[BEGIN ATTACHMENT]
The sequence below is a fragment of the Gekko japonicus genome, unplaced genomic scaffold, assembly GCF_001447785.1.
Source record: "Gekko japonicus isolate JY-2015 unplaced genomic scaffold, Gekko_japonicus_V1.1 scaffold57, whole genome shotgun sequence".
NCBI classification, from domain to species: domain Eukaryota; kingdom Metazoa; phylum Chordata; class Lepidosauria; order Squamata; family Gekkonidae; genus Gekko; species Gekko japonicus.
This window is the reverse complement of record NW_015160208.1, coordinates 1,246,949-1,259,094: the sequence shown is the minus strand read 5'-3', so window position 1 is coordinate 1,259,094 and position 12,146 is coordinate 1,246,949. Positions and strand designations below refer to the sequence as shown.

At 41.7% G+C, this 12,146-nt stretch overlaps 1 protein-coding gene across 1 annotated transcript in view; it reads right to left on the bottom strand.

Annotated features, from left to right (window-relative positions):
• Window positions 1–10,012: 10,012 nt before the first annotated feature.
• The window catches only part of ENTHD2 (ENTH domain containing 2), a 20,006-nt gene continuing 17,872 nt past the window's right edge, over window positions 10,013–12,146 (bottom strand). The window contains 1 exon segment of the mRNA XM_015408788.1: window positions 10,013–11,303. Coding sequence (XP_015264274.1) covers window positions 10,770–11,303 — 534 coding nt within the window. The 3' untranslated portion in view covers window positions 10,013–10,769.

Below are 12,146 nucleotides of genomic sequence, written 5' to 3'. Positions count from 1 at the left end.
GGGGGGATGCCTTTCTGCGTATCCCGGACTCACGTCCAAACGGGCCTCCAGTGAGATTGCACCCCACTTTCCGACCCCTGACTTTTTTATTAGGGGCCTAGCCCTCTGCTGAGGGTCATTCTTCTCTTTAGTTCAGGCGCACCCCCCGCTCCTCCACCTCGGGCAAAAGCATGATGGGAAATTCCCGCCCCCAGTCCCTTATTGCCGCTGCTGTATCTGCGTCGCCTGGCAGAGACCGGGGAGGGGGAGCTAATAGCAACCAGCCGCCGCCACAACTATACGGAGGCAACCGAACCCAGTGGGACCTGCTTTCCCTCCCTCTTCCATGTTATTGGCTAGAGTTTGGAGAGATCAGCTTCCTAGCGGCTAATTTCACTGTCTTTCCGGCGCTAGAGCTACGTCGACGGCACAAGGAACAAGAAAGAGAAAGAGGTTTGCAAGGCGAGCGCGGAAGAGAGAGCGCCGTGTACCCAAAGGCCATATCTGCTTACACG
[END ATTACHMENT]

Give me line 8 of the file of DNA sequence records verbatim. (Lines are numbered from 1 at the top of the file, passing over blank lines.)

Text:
• The window catches only part of ENTHD2 (ENTH domain containing 2), a 20,006-nt gene continuing 17,872 nt past the window's right edge, over window positions 10,013–12,146 (bottom strand). The window contains 1 exon segment of the mRNA XM_015408788.1: window positions 10,013–11,303. Coding sequence (XP_015264274.1) covers window positions 10,770–11,303 — 534 coding nt within the window. The 3' untranslated portion in view covers window positions 10,013–10,769.